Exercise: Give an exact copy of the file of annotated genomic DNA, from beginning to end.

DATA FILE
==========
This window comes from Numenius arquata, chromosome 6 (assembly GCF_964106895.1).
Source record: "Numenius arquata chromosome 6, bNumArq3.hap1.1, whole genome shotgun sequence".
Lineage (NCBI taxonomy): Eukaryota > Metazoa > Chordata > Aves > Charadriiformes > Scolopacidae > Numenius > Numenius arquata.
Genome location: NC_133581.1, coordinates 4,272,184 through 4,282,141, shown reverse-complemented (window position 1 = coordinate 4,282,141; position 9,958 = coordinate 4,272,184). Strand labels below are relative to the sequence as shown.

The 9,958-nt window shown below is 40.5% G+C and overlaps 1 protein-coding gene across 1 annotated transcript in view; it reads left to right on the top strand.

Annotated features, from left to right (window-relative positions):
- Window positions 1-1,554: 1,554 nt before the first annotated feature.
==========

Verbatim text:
This window comes from Numenius arquata, chromosome 6 (assembly GCF_964106895.1).
Source record: "Numenius arquata chromosome 6, bNumArq3.hap1.1, whole genome shotgun sequence".
Lineage (NCBI taxonomy): Eukaryota > Metazoa > Chordata > Aves > Charadriiformes > Scolopacidae > Numenius > Numenius arquata.
Genome location: NC_133581.1, coordinates 4,272,184 through 4,282,141, shown reverse-complemented (window position 1 = coordinate 4,282,141; position 9,958 = coordinate 4,272,184). Strand labels below are relative to the sequence as shown.

The 9,958-nt window shown below is 40.5% G+C and overlaps 1 protein-coding gene across 1 annotated transcript in view; it reads left to right on the top strand.

Annotated features, from left to right (window-relative positions):
- Window positions 1-1,554: 1,554 nt before the first annotated feature.